“Aye, Sair.”

“Excellent timing, Lieutenant. That situation could have gotten ugly.”

“I was briefed on the Wing Commander,” MacDonough responded, his Scottish heritage evident in his voice. “And when Chief Petty Officer Carter called for security I thought it would nae be bad tae bring tha lads.”

Another man walked up and saluted. “Chief Petty Officer Winston Carter, Sir. I’m your shuttle pilot.”

David returned his salute. “You’re apparently more that just my pilot, Chief. According to the lieutenant you helped defuse a potentially dangerous situation.”

“I served with Wing Commander Luchenko a few years back, Sir. I know him well enough to know when I should call for help.”

“Thank you,” David said, turning from Carter to Commander Gregory. “Commander, do you think we’ll need any security on Tau Ceti III?”

“Aye, it’s possible, Sair,” the XO responded, looking slightly confused. “No telling what kind of dangerous animals they could have down there. An’ they might decide ta’ hijack the ship an’ go home, so havin’ the captain in custody would seem like a good idea.”

“Very well,” said David, turning to Lieutenant MacDonough. “Would you care to join us in our visit to the planet, Lieutenant?” he asked, allowing the ghost of a smile to his lips. “Just in case.”

“I should nae let ye doon there all by your lonesomes,” the Marine responded, turning his already easily recognizable burr up.

“Excellent,” David closed the matter, then spun on his heel and began walking to the shuttle.

“Shall we go then, gentlemen?”

The XO fell into step behind the captain and the other two men followed him. MacDonough looked over to Carter and shook his head. “Crazy Ivan, eh?” he asked.

David smiled as the Chief Petty Officer’s laugh reverberated off the bulkheads.

*   *   *

David took a bite of the succulent flesh of the Gahnor, a native Cetian beast that made up an important part of the colonists’ diet. “This,” he said, gesturing the side of meat with his fork, “Is excellent.”

“Thank you, Captain,” the gray haired governor said, “We’ve been very lucky here. The planet was far more fertile than even the original colonists thought it could be.”

As far back as the Twentieth Century astronomers had suspected Tau Ceti would be capable of supporting a planet such as Tau Ceti III. The star was smaller and cooler than the Sun, but that simply meant the planet would need to be closer, roughly two-thirds the distance from Earth to its star.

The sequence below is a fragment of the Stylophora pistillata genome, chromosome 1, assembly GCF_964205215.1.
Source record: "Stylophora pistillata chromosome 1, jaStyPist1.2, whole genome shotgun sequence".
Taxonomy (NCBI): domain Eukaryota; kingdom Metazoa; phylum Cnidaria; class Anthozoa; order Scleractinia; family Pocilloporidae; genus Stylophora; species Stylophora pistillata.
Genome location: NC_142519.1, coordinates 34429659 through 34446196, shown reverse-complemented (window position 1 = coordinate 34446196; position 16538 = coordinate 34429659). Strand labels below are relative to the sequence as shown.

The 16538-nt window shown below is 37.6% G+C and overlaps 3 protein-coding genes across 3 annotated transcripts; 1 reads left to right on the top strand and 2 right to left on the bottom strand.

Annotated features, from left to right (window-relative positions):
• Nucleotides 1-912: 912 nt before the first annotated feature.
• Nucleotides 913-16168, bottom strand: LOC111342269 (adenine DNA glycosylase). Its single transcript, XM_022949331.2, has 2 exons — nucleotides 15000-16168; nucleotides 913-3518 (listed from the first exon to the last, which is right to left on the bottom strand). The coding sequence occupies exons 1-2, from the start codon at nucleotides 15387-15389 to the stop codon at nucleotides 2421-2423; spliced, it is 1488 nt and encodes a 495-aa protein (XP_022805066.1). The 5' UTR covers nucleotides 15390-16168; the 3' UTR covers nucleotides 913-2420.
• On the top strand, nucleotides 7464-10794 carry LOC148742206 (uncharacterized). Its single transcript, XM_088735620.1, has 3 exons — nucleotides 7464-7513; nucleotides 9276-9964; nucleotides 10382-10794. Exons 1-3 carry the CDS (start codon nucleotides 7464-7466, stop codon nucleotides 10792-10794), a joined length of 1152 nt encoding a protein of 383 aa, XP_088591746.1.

The planet sat at exactly the right place. It also turned out to be perfect for colonization, with several large bodies of water and many wide rivers, as well as a large variety of flora and fauna. Much closer to its star, however, and the third planet would be a charred rock like its companions, Tau Ceti I and Tau Ceti II. Any farther and it would have been too cold for liquid water. Although far from insurmountable, as the successful Mars colony proved, such a planet would have been too big an obstacle for the Human race to tackle without a solid supply line.

“Aye,” Lieutenant MacDonough said, pouring out his fifth glass of water. “Tae bad ’tis sae big. An’ hot.”

“I’ll drink to that, Lieutenant,” Walter raised his glass in salute. “How long was that tour? Five hours?”

“Just aboot, Sair.”

Upon landing in a small clearing near the colony, the four officers had been whisked off on a tour of the settlement and its environs. The center of human civilization on Tau Ceti III was the town of New Home. Housing some seventy-five percent of the eleven thousand people on planet, New Home serviced the surrounding farms, as well as housing the workers for the factories on its western edge. Randall Jeffries, the governor of the settlement, had been their guide. He had also set up the private banquet for his visitors.

For the entire tour David had attempted to avoid bringing up the Nightwind or her mission. For his part, Jeffries had seemed content to show off the colony. He knew the questions would soon start, however.

“Again, Governor,” David said after savoring a mouthful of plump, juicy Cetian corn, “I can’t thank you enough for setting this up. I’m sure you’ll believe me if I tell you that a lot of people from home would love to be here now.”